TurkStream and both Nord Stream 1 and 2 were built starting from political and economic reasons. The political goal was to pressure Ukraine and “punish” it for its participation to the Southeast conflict of this country. Following EU states pressures and particularly Germany’s, Moscow realized its interests were in danger, therefore it signed, at the end of 2019, a 5-year gases transfer and supply contract, with Kyiv eliminating Ukraine’s concerns, as well as of the states supporting it, in terms of the Russian energy supply to it. The second purpose was to push the European states, through Germany, to be dependent on Russia, both from an energetic and political point of view.

This new pipeline will affect the consumers and the transport benefit for transited states, both positively and negatively. For states far greater than the old options that transit Ukraine the energy price will increase. Ukraine, Moldova and Romania will lose their taxes from gas transit, while Turkey will gain both from the great transit distance and from having consumers much closer to sources.

This project will cause some states to win and others to lose. By being part of pipeline’s construction Russia, Turkey, Bulgaria and Serbia will win and Poland, the Baltic States, Slovakia and, to a certain extent, Romania will lose.

In 2019, Gazprom, a giant with majority state capital, was providing through its pipelines: Nord Stream 1, a pipeline that crosses Ukraine as well as a third that crosses Belarus, 40% of the European natural gas requirement.

Currently, Germany is switching from nuclear and coal-based energy, insecure or polluting sources, to less polluting natural gas-based energy. Also, Germany is pursuing projects with Russia to become a natural gas hub for the entire Europe. This is happening while the North Sea gas production is going down: the Groningen (Netherlands) station will be closed by 2022, Norway's supplies have been capped, while those in UK, Denmark, Germany are going down. Imports of liquefied gas from Qatar have also declined due to region’s security situation and the conflicting relations here in Saudi Arabia.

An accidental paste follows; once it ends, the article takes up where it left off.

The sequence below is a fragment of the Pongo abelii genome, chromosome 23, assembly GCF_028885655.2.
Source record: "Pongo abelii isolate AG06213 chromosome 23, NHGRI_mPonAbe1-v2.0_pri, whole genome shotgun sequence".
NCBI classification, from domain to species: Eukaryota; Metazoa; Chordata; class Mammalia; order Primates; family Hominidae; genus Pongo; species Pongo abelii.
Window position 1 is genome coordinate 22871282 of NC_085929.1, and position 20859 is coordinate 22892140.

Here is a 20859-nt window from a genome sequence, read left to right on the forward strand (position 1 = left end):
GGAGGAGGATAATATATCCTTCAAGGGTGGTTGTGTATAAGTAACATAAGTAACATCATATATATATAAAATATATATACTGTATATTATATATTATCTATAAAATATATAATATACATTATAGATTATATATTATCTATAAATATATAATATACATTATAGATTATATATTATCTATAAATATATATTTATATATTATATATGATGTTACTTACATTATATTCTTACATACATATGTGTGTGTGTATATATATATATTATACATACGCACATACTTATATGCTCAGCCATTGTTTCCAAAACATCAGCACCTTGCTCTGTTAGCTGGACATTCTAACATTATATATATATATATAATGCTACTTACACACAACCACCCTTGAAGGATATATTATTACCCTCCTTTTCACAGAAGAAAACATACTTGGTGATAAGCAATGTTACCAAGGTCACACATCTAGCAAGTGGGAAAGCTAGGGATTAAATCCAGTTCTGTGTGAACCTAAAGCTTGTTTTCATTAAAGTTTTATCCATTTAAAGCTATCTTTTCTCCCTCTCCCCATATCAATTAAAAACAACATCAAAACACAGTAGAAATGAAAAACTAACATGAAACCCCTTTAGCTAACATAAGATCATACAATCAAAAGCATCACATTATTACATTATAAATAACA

TurkStream aims, first of all, to provide gases to South and Center of Europe. Entering EU’s territory, the project must follow the European regulations in terms of anti-monopole policies, just like NordStream 2. One of these regulations claims that the company constructing the pipeline cannot be the energy provider as well. Therefore, Gazprom cannot be the unique constructor as it is the unique natural gases provider. This is also the reason why there are many Balkan states participating at TurkStream’s construction.

For the question: what would happen if Russia would stop the gases supply to Europe, the Russian experts are arguing that it could be Moscow’s suicidal move, whose gases export to Europe is 15% of the total amount of Russia’s export.

TurkStream project was cancelled when Turkey took down the Russian fight aircraft, back in November 2015. In the summer of 2016, Moscow and Ankara reinitiated the diplomatic relations and signed the agreement on pipeline’s construction. Pipeline’s construction started in May 2017 and it was completed in January 2020.

Crossed by pipelines coming from Middle East to Europe, as well as by TurkStream, Turkey tries to become an energy hub for these areas, something that would help it a lot in the political and security relations with EU and the Arab world. Turkey does not have any kind of energy resources. Providing energy’s transport from Russia as well as the one from the Arab states, Turkey can ensure its necessary energy. However, at the same time, it can take advantage on the fact that these areas, which are the main global oil and gases resources depend on energy exports, increasing their interdependency on Turkey. Also, Moscow tries to use the relations with Ankara to reach its political purposes in Libya, Syria and Iran.

The massive gas supply to Europe and the fact that instead of diversifying its supply sources, it increases the power of a unique energy supplier is seen as one of Putin’s weapon that’s stronger than propaganda, disinformation and Russia’s interference in other states’ elections. With every cubic meter that’s pumped to Europe, the latter becomes even more vulnerable against Russia, which is clever enough in front of a Europe that’s seeking profit and it is still naive when it comes to Russia’s threat.

Translated by Andreea Soare